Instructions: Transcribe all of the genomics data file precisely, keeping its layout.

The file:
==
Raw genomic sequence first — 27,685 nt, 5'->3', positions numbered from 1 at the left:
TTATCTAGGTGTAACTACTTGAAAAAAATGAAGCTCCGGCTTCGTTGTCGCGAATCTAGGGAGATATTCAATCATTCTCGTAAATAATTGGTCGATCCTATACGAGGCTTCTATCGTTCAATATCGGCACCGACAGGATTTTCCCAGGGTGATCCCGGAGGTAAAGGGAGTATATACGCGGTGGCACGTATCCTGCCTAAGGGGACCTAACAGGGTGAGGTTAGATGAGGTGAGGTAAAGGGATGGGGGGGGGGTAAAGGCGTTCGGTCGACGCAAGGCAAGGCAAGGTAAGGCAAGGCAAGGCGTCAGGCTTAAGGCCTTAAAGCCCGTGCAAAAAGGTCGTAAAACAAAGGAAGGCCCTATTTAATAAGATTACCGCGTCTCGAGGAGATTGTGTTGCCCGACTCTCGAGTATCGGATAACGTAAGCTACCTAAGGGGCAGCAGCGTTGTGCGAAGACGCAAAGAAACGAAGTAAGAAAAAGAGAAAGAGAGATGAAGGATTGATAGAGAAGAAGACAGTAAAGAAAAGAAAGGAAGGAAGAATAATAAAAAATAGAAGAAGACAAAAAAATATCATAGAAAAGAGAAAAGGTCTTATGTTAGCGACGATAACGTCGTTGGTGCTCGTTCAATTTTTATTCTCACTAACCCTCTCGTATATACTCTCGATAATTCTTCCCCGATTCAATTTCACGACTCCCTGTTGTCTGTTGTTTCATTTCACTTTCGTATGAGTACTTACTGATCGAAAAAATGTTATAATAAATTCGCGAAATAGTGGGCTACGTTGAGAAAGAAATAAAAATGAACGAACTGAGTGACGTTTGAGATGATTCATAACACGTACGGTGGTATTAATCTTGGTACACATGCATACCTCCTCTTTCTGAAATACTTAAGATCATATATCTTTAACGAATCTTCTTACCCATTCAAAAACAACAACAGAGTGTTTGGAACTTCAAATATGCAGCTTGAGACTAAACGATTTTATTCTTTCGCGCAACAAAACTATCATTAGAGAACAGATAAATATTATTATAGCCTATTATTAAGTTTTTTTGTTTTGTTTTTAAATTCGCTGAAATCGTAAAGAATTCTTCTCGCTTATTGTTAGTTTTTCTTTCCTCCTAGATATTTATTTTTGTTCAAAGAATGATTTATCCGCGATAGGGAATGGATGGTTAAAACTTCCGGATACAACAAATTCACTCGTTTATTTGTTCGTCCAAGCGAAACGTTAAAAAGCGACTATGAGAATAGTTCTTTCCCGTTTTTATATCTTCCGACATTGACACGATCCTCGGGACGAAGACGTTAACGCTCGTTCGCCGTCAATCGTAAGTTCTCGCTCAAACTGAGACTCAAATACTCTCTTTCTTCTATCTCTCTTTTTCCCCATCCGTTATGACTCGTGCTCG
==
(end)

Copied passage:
Raw genomic sequence first — 27,685 nt, 5'->3', positions numbered from 1 at the left:
TTATCTAGGTGTAACTACTTGAAAAAAATGAAGCTCCGGCTTCGTTGTCGCGAATCTAGGGAGATATTCAATCATTCTCGTAAATAATTGGTCGATCCTATACGAGGCTTCTATCGTTCAATATCGGCACCGACAGGATTTTCCCAGGGTGATCCCGGAGGTAAAGGGAGTATATACGCGGTGGCACGTATCCTGCCTAAGGGGACCTAACAGGGTGAGGTTAGATGAGGTGAGGTAAAGGGATGGGGGGGGGGTAAAGGCGTTCGGTCGACGCAAGGCAAGGCAAGGTAAGGCAAGGCAAGGCGTCAGGCTTAAGGCCTTAAAGCCCGTGCAAAAAGGTCGTAAAACAAAGGAAGGCCCTATTTAATAAGATTACCGCGTCTCGAGGAGATTGTGTTGCCCGACTCTCGAGTATCGGATAACGTAAGCTACCTAAGGGGCAGCAGCGTTGTGCGAAGACGCAAAGAAACGAAGTAAGAAAAAGAGAAAGAGAGATGAAGGATTGATAGAGAAGAAGACAGTAAAGAAAAGAAAGGAAGGAAGAATAATAAAAAATAGAAGAAGACAAAAAAATATCATAGAAAAGAGAAAAGGTCTTATGTTAGCGACGATAACGTCGTTGGTGCTCGTTCAATTTTTATTCTCACTAACCCTCTCGTATATACTCTCGATAATTCTTCCCCGATTCAATTTCACGACTCCCTGTTGTCTGTTGTTTCATTTCACTTTCGTATGAGTACTTACTGATCGAAAAAATGTTATAATAAATTCGCGAAATAGTGGGCTACGTTGAGAAAGAAATAAAAATGAACGAACTGAGTGACGTTTGAGATGATTCATAACACGTACGGTGGTATTAATCTTGGTACACATGCATACCTCCTCTTTCTGAAATACTTAAGATCATATATCTTTAACGAATCTTCTTACCCATTCAAAAACAACAACAGAGTGTTTGGAACTTCAAATATGCAGCTTGAGACTAAACGATTTTATTCTTTCGCGCAACAAAACTATCATTAGAGAACAGATAAATATTATTATAGCCTATTATTAAGTTTTTTTGTTTTGTTTTTAAATTCGCTGAAATCGTAAAGAATTCTTCTCGCTTATTGTTAGTTTTTCTTTCCTCCTAGATATTTATTTTTGTTCAAAGAATGATTTATCCGCGATAGGGAATGGATGGTTAAAACTTCCGGATACAACAAATTCACTCGTTTATTTGTTCGTCCAAGCGAAACGTTAAAAAGCGACTATGAGAATAGTTCTTTCCCGTTTTTATATCTTCCGACATTGACACGATCCTCGGGACGAAGACGTTAACGCTCGTTCGCCGTCAATCGTAAGTTCTCGCTCAAACTGAGACTCAAATACTCTCTTTCTTCTATCTCTCTTTTTCCCCATCCGTTATGACTCGTGCTCG